Rafael Devers -- Devers certainly made a lasting offensive impression on most everyone who saw him in the Minors, and that included this website. The 22-year-old third baseman was a Red Sox Organization All-Star in all four of his Minor League seasons. The most impressive of those feats may have been in 2014, when he hit .322/.404/.506 with seven homers in 70 games between the DSL and GCL and helped the latter to a league championship -- all before turning 18 that October. "It'll be exciting to watch him grow," director of player development Ben Crockett said after that season. Guess so.
Brock Holt -- Holt wasn't the most highly touted prospect in the Pirates system after getting taken in the ninth round of the 2009 Draft, but he showed fascinating potential when he batted .351 over 47 games for Class A Advanced Bradenton in 2010 before MCL surgery cut the season short. Two years later, he backed that up by hitting .344 over 126 games between Double-A Altoona and Triple-A Indianapolis, producing the sixth-best average among full-season Minor Leaguers. That was enough for the Pirates to give him 24 games during roster expansion in September, and three months later, the Red Sox picked him up, along with reliever Joel Hanrahan, in a six-player deal with Pittsburgh. Holt and Mark Melancon were the only two of the six to feature in the Majors in 2018.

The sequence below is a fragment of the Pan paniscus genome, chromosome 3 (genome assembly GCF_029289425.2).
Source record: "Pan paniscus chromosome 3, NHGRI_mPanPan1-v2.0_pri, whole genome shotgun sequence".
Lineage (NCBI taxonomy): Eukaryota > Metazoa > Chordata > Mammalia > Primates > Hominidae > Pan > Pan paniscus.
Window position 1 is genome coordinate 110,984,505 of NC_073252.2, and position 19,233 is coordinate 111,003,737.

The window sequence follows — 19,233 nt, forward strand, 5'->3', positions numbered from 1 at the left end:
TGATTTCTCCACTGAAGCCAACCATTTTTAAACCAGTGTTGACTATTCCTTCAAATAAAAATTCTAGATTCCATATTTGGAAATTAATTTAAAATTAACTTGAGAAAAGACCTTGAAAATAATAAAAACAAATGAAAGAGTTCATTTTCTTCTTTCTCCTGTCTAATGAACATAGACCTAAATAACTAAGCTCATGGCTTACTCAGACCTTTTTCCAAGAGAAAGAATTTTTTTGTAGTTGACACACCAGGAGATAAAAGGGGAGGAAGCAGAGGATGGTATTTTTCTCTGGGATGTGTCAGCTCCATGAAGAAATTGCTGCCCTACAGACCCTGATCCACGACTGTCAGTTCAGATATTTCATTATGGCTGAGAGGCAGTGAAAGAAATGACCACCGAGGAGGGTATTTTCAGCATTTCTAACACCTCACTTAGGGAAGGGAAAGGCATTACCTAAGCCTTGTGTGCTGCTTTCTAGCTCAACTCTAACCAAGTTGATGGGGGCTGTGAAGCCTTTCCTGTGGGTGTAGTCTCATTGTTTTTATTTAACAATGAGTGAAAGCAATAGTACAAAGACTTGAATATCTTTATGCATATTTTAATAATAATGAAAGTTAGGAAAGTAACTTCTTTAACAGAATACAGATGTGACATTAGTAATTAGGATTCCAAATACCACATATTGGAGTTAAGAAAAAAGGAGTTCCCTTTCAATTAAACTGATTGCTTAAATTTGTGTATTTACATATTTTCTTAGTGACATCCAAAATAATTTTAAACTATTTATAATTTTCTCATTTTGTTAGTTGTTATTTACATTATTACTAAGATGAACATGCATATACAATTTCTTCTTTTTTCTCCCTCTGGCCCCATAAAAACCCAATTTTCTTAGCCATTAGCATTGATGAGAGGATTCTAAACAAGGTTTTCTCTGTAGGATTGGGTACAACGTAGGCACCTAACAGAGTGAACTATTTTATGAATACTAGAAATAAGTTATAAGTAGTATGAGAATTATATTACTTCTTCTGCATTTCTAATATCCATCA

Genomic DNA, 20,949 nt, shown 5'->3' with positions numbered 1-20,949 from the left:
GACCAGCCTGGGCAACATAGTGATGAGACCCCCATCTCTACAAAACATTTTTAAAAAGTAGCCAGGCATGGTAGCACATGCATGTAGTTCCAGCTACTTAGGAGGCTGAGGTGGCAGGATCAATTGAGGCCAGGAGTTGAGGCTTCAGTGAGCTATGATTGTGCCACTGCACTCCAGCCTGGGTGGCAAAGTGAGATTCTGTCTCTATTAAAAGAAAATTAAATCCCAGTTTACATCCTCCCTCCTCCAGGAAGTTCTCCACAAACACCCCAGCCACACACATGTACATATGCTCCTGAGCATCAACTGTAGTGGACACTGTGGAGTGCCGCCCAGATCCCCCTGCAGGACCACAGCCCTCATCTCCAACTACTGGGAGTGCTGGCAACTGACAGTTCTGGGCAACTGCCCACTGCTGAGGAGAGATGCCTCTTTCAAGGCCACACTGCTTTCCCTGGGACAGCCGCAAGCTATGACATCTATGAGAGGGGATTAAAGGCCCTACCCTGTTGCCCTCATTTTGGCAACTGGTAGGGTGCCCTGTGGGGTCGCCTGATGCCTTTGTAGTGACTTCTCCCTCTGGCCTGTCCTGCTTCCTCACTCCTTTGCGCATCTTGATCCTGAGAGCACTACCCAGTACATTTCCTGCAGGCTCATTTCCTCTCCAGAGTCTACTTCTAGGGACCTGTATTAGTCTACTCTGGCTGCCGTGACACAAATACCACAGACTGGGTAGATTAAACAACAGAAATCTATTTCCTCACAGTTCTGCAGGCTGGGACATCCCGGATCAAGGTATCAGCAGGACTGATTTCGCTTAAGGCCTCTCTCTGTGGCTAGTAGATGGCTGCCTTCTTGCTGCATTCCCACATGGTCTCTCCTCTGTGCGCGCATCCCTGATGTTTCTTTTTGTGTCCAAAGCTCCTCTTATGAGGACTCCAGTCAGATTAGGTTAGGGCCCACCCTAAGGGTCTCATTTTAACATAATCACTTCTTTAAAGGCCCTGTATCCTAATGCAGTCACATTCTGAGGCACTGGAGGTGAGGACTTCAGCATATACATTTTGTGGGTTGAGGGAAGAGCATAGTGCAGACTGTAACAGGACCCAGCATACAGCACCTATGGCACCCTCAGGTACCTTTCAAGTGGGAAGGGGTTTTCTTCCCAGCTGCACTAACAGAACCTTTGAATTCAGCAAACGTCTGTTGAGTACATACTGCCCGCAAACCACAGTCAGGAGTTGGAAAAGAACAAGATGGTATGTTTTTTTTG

Ian Kinsler -- The 17th-round pick out of Missouri in 2003 could have been destined to be a footnote as the guy pushed out of Arizona State by Dustin Pedroia until he essentially followed the Barnes model of dominating Class A out of college. Kinsler compiled a slash line of .402/.465/.692 with 11 homers, 42 total extra-base hits and 16 stolen bases in just 59 games for Class A Clinton in 2004, leading the Rangers to push him straight to Double-A Frisco. His 51 doubles that season between both stops tied for most in the Minors.
Mitch Moreland -- The Rangers took Moreland in the 17th round of the 2007 Draft out of Mississippi State with a potential eye at moving him to the mound someday. (He made 16 relief appearances for the Bulldogs, striking out 28 and walking only three in 19 2/3 innings.) He claimed he'd rather stay at the plate and in the field and backed that up by hitting .324/.400/.536 with 18 homers and a 67/60 K/BB ratio in 122 games at Class A Clinton in his first full season. He was named a Midwest League midseason and postseason All-Star for his efforts, but wouldn't make an All-Star team anywhere else until he was selected to the American League squad this summer.
Eduardo Núñez -- Núñez has made his bones at third base for much of his time in the Majors, especially of late when he shared hot-corner duties with Devers down the stretch, but that was hardly the case in the Minors. The 31-year-old had 649 starts at shortstop during his time at the lower levels, compared to only 22 at third, 19 at second and two in right field. But because he was a rough project at the six-spot with multiple seasons of 30-plus errors, he became even more of a utilityman in the Majors following his Major League debut with the Yankees in August 2010.